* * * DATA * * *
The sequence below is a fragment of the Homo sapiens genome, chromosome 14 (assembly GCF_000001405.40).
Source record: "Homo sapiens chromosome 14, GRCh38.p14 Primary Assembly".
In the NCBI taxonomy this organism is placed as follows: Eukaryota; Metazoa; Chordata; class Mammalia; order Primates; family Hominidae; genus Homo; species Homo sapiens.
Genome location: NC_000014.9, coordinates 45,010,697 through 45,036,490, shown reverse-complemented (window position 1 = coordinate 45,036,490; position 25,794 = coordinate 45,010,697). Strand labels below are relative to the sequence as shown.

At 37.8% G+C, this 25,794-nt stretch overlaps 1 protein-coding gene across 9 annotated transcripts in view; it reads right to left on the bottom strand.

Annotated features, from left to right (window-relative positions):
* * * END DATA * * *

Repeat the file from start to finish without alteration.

The sequence below is a fragment of the Homo sapiens genome, chromosome 14 (assembly GCF_000001405.40).
Source record: "Homo sapiens chromosome 14, GRCh38.p14 Primary Assembly".
In the NCBI taxonomy this organism is placed as follows: Eukaryota; Metazoa; Chordata; class Mammalia; order Primates; family Hominidae; genus Homo; species Homo sapiens.
Genome location: NC_000014.9, coordinates 45,010,697 through 45,036,490, shown reverse-complemented (window position 1 = coordinate 45,036,490; position 25,794 = coordinate 45,010,697). Strand labels below are relative to the sequence as shown.

At 37.8% G+C, this 25,794-nt stretch overlaps 1 protein-coding gene across 9 annotated transcripts in view; it reads right to left on the bottom strand.

Annotated features, from left to right (window-relative positions):